Tip: Importance of a Walk

I stress the importance of allowing our dogs the freedom to run, play, romp around in a secure area. The secure area may be a physical fence, an invisible fence or in a doggie daycare. This activity allows our dogs the opportunity to “be a dog.” This will never change. But…. Let’s talk about the importance of leash walking.

It doesn’t matter if your dog has their own backyard or property to run in. All dogs need to be taken on leash walks. A dog should be taken on a leash walk at least once per day. Rain, sun, wind…your dog needs to walk.

I want your dogs on their training leash, not a retractable leash. The distance you walk is not important. The way you walk is what is important.

When you walk, I want you to walk with a purpose. I want you to travel and I don’t want you to stop. I want your dog’s head up, I don’t want them sniffing. The more that your dog stops to sniff, the more overstimulated they will get. When dogs get overstimulated, their behavior is more likely to become uncontrollable. This is why many dogs “zoom” around the house after they return home from a walk.

Leash walking your dog is one of the easiest ways that you can assert yourself as a leader.

Dogs need a purpose. Dogs need a job to work for us. This is why many of our dogs like to carry something as they walk (a stick, toy, etc.) The next time you are at the pet food store, pick up a saddle pack for your dog to wear as you walk. You will be amazed to see how their head will go up. They will prance and be much better behaved on their walk.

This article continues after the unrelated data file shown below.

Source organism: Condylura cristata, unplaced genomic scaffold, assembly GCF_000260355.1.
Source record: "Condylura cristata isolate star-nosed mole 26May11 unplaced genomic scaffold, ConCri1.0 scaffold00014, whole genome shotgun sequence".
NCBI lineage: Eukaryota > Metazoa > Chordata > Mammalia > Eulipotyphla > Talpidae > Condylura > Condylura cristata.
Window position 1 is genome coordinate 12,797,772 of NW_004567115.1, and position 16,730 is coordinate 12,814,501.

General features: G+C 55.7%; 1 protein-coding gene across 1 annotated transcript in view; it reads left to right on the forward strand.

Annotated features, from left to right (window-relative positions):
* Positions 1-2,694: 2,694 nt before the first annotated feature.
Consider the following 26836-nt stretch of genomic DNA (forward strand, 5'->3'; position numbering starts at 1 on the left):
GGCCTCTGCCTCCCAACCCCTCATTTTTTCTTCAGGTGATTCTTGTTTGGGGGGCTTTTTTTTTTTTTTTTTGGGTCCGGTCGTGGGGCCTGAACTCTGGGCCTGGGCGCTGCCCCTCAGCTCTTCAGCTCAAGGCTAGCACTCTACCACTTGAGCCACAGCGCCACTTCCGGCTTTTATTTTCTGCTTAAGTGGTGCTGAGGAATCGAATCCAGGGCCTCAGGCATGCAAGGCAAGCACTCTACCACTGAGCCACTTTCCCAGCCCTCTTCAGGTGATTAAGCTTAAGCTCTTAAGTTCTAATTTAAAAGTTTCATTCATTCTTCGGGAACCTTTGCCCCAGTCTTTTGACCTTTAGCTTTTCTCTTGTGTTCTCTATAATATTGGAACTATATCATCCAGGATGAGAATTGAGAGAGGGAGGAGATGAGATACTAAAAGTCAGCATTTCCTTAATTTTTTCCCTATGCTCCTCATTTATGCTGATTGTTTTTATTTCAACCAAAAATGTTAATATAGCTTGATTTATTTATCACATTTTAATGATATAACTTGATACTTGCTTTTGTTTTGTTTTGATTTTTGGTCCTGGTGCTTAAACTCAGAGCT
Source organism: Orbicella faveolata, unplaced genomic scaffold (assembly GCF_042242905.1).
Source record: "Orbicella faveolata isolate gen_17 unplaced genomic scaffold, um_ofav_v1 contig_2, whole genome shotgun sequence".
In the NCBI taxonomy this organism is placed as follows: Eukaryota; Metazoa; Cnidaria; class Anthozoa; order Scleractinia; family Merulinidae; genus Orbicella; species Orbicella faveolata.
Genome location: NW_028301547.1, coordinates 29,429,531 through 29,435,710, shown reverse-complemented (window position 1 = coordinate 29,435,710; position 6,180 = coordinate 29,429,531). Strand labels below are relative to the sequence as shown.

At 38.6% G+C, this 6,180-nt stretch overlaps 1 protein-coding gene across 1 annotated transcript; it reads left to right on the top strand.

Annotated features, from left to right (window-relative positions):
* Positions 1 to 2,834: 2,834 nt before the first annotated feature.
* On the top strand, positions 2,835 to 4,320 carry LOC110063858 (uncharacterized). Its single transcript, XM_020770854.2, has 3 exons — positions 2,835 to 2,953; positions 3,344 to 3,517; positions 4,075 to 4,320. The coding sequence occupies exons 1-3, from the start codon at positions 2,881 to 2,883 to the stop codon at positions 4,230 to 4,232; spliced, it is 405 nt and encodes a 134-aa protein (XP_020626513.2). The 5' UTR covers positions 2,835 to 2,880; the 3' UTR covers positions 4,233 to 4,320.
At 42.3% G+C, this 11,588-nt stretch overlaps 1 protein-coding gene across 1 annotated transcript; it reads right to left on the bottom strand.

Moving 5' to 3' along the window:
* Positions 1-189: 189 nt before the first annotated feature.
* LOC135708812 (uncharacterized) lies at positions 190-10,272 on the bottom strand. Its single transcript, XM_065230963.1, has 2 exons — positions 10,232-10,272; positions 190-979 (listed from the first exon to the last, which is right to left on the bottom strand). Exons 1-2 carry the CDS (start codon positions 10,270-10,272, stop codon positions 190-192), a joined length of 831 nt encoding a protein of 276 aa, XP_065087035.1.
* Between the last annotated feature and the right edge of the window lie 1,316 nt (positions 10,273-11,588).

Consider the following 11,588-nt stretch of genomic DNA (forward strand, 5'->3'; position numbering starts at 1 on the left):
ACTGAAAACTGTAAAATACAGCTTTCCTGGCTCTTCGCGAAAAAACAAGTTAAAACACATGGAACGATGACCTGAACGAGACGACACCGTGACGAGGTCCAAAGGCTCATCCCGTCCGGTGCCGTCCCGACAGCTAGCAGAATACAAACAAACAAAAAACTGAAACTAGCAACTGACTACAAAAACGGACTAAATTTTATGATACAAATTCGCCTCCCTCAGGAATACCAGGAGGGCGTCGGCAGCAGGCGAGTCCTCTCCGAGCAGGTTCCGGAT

Happy Training,

Susie :)

Tip: Training vs. Teaching

There is a difference between teaching and training a dog.  So often I hear, “My dog knows what they are supposed to do, but they just won’t do it”

When this is the case, you have done a great job of teaching your dog, now all you have to do is train them.
Teaching your dogs tells them what to do. Once your dog understands what to do, it is your second job to follow through and make sure they respond. This is training your dog.

Being a great dog trainer involves action. Don’t be a “spectator” and watch your dog misbehave or not listen.  Direct your dog if they are not directing themselves. Help them be successful. You will be rewarded for it!

Happy Training,

Susie :)

Tip: Talk to your Dog

You don’t have to be verbally talking to your dog to “talk” to them.

Recently, I was teaching a dog to walk beside me on a leash and the dog owner asked me a question: “Why aren’t you giving my dog any commands?”

My answer was: “Even though I am not giving your dog any verbal commands, I am still giving her plenty of ‘information’. I am communicating to your dog by giving her a consistent leash length, a leash without tension, and a steady pace to follow.” After she learned to walk beside me, I added the verbal commands.

We all talk too much to our dogs. This is natural because they are our companions and we enjoy speaking to them.

Your dog will learn more from watching your body language and feeling your energy than they will from listening to your voice.